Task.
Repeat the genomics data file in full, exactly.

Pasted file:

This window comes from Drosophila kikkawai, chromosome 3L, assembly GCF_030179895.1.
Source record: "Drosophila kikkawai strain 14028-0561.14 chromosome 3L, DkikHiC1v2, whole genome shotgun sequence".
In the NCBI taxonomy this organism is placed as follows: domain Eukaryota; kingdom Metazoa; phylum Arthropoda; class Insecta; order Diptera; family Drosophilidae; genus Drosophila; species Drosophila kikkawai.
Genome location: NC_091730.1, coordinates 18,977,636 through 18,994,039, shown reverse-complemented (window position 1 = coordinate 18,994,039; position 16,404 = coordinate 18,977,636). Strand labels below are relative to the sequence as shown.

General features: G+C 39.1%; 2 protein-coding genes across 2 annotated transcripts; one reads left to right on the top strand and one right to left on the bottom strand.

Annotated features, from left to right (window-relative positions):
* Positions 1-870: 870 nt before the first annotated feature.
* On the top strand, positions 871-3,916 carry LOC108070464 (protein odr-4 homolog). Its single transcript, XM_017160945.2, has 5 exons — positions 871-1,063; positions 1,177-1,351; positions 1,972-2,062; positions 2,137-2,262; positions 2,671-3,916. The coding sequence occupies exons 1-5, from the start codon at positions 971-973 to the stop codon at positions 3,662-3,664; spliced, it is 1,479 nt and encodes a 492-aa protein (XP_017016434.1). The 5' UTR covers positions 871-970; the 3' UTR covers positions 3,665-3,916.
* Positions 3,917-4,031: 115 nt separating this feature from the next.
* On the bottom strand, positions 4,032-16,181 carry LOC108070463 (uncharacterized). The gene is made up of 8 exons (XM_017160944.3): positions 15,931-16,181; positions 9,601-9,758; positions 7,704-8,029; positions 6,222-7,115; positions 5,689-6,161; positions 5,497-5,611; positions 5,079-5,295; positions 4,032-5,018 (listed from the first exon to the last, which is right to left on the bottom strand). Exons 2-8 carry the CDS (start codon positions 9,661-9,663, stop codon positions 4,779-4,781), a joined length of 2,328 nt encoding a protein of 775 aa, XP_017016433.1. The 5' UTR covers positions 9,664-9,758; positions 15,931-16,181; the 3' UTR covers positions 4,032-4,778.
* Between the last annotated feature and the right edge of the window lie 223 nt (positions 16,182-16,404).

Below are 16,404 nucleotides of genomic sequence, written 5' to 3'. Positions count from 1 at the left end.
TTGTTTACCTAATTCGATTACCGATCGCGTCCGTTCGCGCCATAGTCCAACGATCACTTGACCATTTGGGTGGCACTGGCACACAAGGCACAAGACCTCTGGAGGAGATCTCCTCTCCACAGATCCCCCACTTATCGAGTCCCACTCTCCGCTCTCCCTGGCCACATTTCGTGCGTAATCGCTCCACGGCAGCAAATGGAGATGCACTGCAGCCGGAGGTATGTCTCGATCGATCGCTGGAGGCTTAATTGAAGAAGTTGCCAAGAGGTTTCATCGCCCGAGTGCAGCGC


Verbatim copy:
This window comes from Drosophila kikkawai, chromosome 3L, assembly GCF_030179895.1.
Source record: "Drosophila kikkawai strain 14028-0561.14 chromosome 3L, DkikHiC1v2, whole genome shotgun sequence".
In the NCBI taxonomy this organism is placed as follows: domain Eukaryota; kingdom Metazoa; phylum Arthropoda; class Insecta; order Diptera; family Drosophilidae; genus Drosophila; species Drosophila kikkawai.
Genome location: NC_091730.1, coordinates 18,977,636 through 18,994,039, shown reverse-complemented (window position 1 = coordinate 18,994,039; position 16,404 = coordinate 18,977,636). Strand labels below are relative to the sequence as shown.

General features: G+C 39.1%; 2 protein-coding genes across 2 annotated transcripts; one reads left to right on the top strand and one right to left on the bottom strand.

Annotated features, from left to right (window-relative positions):
* Positions 1-870: 870 nt before the first annotated feature.
* On the top strand, positions 871-3,916 carry LOC108070464 (protein odr-4 homolog). Its single transcript, XM_017160945.2, has 5 exons — positions 871-1,063; positions 1,177-1,351; positions 1,972-2,062; positions 2,137-2,262; positions 2,671-3,916. The coding sequence occupies exons 1-5, from the start codon at positions 971-973 to the stop codon at positions 3,662-3,664; spliced, it is 1,479 nt and encodes a 492-aa protein (XP_017016434.1). The 5' UTR covers positions 871-970; the 3' UTR covers positions 3,665-3,916.
* Positions 3,917-4,031: 115 nt separating this feature from the next.
* On the bottom strand, positions 4,032-16,181 carry LOC108070463 (uncharacterized). The gene is made up of 8 exons (XM_017160944.3): positions 15,931-16,181; positions 9,601-9,758; positions 7,704-8,029; positions 6,222-7,115; positions 5,689-6,161; positions 5,497-5,611; positions 5,079-5,295; positions 4,032-5,018 (listed from the first exon to the last, which is right to left on the bottom strand). Exons 2-8 carry the CDS (start codon positions 9,661-9,663, stop codon positions 4,779-4,781), a joined length of 2,328 nt encoding a protein of 775 aa, XP_017016433.1. The 5' UTR covers positions 9,664-9,758; positions 15,931-16,181; the 3' UTR covers positions 4,032-4,778.
* Between the last annotated feature and the right edge of the window lie 223 nt (positions 16,182-16,404).

Below are 16,404 nucleotides of genomic sequence, written 5' to 3'. Positions count from 1 at the left end.
TTGTTTACCTAATTCGATTACCGATCGCGTCCGTTCGCGCCATAGTCCAACGATCACTTGACCATTTGGGTGGCACTGGCACACAAGGCACAAGACCTCTGGAGGAGATCTCCTCTCCACAGATCCCCCACTTATCGAGTCCCACTCTCCGCTCTCCCTGGCCACATTTCGTGCGTAATCGCTCCACGGCAGCAAATGGAGATGCACTGCAGCCGGAGGTATGTCTCGATCGATCGCTGGAGGCTTAATTGAAGAAGTTGCCAAGAGGTTTCATCGCCCGAGTGCAGCGC